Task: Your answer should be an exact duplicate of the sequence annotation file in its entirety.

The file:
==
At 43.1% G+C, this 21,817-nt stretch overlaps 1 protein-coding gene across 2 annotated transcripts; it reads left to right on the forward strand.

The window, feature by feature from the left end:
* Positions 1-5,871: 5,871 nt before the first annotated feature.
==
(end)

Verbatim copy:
At 43.1% G+C, this 21,817-nt stretch overlaps 1 protein-coding gene across 2 annotated transcripts; it reads left to right on the forward strand.

The window, feature by feature from the left end:
* Positions 1-5,871: 5,871 nt before the first annotated feature.